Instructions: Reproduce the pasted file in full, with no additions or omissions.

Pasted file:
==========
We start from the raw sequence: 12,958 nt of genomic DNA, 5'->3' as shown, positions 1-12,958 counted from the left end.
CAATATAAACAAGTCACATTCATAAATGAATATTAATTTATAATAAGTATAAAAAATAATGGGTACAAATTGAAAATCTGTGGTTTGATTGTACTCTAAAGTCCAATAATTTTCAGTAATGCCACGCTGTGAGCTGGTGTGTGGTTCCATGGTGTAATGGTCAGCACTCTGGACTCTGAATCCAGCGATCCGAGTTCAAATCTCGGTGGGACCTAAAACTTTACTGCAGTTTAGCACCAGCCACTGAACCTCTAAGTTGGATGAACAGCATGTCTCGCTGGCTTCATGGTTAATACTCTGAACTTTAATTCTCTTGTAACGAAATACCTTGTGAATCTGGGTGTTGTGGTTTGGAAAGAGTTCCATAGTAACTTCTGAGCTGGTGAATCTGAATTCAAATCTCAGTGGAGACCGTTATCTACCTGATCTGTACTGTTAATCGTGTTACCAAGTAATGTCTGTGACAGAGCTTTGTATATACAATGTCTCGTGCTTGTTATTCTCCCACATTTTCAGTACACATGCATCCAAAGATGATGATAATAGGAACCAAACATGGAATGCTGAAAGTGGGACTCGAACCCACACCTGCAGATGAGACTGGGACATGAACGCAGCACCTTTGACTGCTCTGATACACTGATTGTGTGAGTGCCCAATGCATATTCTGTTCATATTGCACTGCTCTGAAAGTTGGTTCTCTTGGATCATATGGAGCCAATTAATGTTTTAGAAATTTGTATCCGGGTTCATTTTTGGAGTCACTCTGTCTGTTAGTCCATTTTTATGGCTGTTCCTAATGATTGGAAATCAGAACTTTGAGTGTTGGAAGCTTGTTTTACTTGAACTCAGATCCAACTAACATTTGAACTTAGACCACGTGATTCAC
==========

We start from the raw sequence: 12,958 nt of genomic DNA, 5'->3' as shown, positions 1-12,958 counted from the left end.
CAATATAAACAAGTCACATTCATAAATGAATATTAATTTATAATAAGTATAAAAAATAATGGGTACAAATTGAAAATCTGTGGTTTGATTGTACTCTAAAGTCCAATAATTTTCAGTAATGCCACGCTGTGAGCTGGTGTGTGGTTCCATGGTGTAATGGTCAGCACTCTGGACTCTGAATCCAGCGATCCGAGTTCAAATCTCGGTGGGACCTAAAACTTTACTGCAGTTTAGCACCAGCCACTGAACCTCTAAGTTGGATGAACAGCATGTCTCGCTGGCTTCATGGTTAATACTCTGAACTTTAATTCTCTTGTAACGAAATACCTTGTGAATCTGGGTGTTGTGGTTTGGAAAGAGTTCCATAGTAACTTCTGAGCTGGTGAATCTGAATTCAAATCTCAGTGGAGACCGTTATCTACCTGATCTGTACTGTTAATCGTGTTACCAAGTAATGTCTGTGACAGAGCTTTGTATATACAATGTCTCGTGCTTGTTATTCTCCCACATTTTCAGTACACATGCATCCAAAGATGATGATAATAGGAACCAAACATGGAATGCTGAAAGTGGGACTCGAACCCACACCTGCAGATGAGACTGGGACATGAACGCAGCACCTTTGACTGCTCTGATACACTGATTGTGTGAGTGCCCAATGCATATTCTGTTCATATTGCACTGCTCTGAAAGTTGGTTCTCTTGGATCATATGGAGCCAATTAATGTTTTAGAAATTTGTATCCGGGTTCATTTTTGGAGTCACTCTGTCTGTTAGTCCATTTTTATGGCTGTTCCTAATGATTGGAAATCAGAACTTTGAGTGTTGGAAGCTTGTTTTACTTGAACTCAGATCCAACTAACATTTGAACTTAGACCACGTGATTCAC